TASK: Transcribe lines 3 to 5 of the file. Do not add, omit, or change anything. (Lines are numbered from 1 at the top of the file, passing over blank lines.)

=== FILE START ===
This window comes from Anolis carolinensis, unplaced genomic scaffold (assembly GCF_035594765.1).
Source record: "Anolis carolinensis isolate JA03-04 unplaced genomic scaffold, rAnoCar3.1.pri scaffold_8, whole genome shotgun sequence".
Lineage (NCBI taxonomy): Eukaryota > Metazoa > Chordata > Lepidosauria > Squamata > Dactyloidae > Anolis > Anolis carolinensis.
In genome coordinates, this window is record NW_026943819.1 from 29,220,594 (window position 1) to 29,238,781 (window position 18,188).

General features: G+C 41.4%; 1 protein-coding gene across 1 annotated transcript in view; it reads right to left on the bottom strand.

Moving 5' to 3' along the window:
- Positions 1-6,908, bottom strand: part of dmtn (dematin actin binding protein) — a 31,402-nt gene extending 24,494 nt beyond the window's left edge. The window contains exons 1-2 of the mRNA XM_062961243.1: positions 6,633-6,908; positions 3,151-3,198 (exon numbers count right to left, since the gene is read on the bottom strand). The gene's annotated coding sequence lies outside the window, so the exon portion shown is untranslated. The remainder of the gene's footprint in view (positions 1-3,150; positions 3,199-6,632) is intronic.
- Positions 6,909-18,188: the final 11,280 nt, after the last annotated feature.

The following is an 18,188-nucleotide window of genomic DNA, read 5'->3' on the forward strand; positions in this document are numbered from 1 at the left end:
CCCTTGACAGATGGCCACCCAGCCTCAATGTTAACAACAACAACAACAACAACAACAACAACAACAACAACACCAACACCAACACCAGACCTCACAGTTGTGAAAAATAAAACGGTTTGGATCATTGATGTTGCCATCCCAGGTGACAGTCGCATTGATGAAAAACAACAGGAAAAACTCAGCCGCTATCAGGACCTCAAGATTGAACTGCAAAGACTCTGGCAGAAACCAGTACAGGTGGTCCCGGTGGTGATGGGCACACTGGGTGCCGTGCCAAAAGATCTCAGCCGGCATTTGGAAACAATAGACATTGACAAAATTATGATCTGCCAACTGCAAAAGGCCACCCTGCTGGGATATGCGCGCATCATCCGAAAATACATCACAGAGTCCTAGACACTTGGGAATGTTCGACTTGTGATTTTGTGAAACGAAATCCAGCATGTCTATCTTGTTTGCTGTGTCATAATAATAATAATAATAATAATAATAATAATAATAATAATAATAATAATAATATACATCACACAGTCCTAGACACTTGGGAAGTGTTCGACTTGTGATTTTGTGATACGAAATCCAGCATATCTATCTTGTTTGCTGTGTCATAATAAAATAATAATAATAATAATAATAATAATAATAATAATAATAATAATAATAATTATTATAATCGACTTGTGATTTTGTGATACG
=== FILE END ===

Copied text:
Lineage (NCBI taxonomy): Eukaryota > Metazoa > Chordata > Lepidosauria > Squamata > Dactyloidae > Anolis > Anolis carolinensis.
In genome coordinates, this window is record NW_026943819.1 from 29,220,594 (window position 1) to 29,238,781 (window position 18,188).

General features: G+C 41.4%; 1 protein-coding gene across 1 annotated transcript in view; it reads right to left on the bottom strand.